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I'll ask him about the machine running. I mentioned not blocking the head to go under he his reply was, "I have to do this 10 or 15 times a day, don't have time for that"
I know what he means.
People like to virtue signal about doing something safely until that have to do it 10x/day.
 
   / Safety first! Cotton picker fire. #17  

WinterDeere

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I'm pretty free and loose with safety, but I won't go under anything suspended by hydraulics. I've had hoses go and it's scary even from the drivers seat.
I used to work under and around my loader all the time, always believing that any hydraulic failure would bleed down slow enough for my young and nimble self to jump clear if something happened. Then one day while lifting a brush hog (Woods PTO "rotary mower") up to pressure wash the underside and look for a leak, I had a hydraulic hose failure on my loader.

Hydraulic fluid shot 30-40 feet into the air, covering everything in a 50 foot radius, but more importantly, the loader with mower crashed down like a brick dropped from a building. There was nearly ZERO resistance due the expected hydraulic bleed-down, it literally fell with gravity. Woke me up to the possibility of what could really go wrong, and I haven't put any part of myself under anything supported with hydraulics, in the several years since.
 
   / Safety first! Cotton picker fire. #18  

MTGreen

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I'll ask him about the machine running. I mentioned not blocking the head to go under he his reply was, "I have to do this 10 or 15 times a day, don't have time for that"
Bet he just found time for that now...
 
   / Safety first! Cotton picker fire. #19  

fatjay

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I used to work under and around my loader all the time, always believing that any hydraulic failure would bleed down slow enough for my young and nimble self to jump clear if something happened. Then one day while lifting a brush hog (Woods PTO "rotary mower") up to pressure wash the underside and look for a leak, I had a hydraulic hose failure on my loader.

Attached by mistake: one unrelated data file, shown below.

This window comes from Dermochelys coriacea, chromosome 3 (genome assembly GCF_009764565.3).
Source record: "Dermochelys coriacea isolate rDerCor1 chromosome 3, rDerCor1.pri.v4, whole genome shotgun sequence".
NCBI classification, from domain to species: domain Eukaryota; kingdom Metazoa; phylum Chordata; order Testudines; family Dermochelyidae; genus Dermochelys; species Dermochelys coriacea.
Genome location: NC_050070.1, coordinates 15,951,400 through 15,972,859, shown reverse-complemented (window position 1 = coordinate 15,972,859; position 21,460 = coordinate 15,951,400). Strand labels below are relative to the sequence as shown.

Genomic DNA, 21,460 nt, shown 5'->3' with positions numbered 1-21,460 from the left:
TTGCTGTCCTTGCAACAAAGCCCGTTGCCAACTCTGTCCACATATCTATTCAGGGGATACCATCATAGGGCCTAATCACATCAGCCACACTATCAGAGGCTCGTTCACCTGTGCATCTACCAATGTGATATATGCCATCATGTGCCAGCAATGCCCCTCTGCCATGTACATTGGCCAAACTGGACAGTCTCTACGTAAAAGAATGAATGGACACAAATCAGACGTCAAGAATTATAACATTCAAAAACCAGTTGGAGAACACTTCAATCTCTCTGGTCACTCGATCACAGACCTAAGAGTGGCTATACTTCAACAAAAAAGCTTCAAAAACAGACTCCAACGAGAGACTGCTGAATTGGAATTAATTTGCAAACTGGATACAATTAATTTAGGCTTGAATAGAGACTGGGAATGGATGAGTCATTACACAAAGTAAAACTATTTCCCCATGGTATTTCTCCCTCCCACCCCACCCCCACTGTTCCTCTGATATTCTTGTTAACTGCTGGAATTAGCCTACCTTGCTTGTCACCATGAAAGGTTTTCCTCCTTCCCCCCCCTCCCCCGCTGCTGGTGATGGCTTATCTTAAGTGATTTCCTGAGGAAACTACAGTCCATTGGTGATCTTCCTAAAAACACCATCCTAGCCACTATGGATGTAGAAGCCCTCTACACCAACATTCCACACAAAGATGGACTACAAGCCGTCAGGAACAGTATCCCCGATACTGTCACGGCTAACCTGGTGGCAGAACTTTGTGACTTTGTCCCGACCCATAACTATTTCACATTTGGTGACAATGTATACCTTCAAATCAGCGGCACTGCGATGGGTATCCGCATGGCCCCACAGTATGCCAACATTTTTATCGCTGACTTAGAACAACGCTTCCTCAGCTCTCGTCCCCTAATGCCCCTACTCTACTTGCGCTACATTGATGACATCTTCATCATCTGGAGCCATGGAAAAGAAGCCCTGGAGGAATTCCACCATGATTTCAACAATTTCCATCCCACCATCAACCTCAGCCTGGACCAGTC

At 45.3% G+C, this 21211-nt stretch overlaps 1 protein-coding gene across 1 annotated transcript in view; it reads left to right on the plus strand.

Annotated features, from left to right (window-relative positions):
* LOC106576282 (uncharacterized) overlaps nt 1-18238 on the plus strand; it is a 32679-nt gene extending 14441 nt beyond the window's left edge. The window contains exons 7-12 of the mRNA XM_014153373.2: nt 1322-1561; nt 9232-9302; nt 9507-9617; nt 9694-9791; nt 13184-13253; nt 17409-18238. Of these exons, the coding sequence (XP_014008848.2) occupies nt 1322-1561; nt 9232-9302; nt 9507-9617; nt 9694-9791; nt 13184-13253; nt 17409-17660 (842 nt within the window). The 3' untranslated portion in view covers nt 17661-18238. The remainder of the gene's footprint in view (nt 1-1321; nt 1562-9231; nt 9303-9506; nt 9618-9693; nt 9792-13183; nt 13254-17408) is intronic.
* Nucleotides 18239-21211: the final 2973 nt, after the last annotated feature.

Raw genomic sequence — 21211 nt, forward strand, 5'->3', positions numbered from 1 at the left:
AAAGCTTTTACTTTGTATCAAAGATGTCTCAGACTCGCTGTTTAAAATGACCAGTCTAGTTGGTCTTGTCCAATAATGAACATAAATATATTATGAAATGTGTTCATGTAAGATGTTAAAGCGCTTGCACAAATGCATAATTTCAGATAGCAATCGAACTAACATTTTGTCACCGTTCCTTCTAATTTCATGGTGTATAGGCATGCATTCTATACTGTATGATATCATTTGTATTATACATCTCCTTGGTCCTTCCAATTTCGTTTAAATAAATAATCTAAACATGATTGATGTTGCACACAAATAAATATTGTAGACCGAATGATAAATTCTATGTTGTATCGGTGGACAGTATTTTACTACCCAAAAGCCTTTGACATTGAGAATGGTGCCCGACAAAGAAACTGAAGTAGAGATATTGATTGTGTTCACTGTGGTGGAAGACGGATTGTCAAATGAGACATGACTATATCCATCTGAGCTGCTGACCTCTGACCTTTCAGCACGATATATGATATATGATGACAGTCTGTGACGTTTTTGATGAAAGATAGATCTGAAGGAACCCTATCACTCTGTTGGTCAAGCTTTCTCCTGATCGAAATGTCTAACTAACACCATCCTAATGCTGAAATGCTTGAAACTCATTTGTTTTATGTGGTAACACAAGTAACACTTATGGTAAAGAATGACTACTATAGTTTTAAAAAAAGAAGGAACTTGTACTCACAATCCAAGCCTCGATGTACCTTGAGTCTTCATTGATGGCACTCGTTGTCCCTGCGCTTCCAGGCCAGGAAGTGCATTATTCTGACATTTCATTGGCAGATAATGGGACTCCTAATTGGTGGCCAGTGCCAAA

Hydraulic fluid shot 30-40 feet into the air, covering everything in a 50 foot radius, but more importantly, the loader with mower crashed down like a brick dropped from a building. There was nearly ZERO resistance due the expected hydraulic bleed-down, it literally fell with gravity. Woke me up to the possibility of what could really go wrong, and I haven't put any part of myself under anything supported with hydraulics, in the several years since.
I was lifting a full load of dirt out of the dirt pile when a line burst, covering everything, including me, with quite hot hydraulic oil, and the bucket fell like a rock. The hose failure wasn't a pin hole, it was more like what you see a water balloon look like after it's popped. Never saw it coming, no warning, just running, running, POP!
 
   / Safety first! Cotton picker fire. #20  

cqaigy2

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I know what he means.
People like to virtue signal about doing something safely until that have to do it 10x/day.
Interesting. I'm probably more likely to get caught out by something i don't do on a regular basis. If it's something i deal with routinely, I'm more likely to figure out a way to do it more safely, and hopefully just as quick.

I grew up in a farming community and saw the impact on the families. I don't want to put that on mine.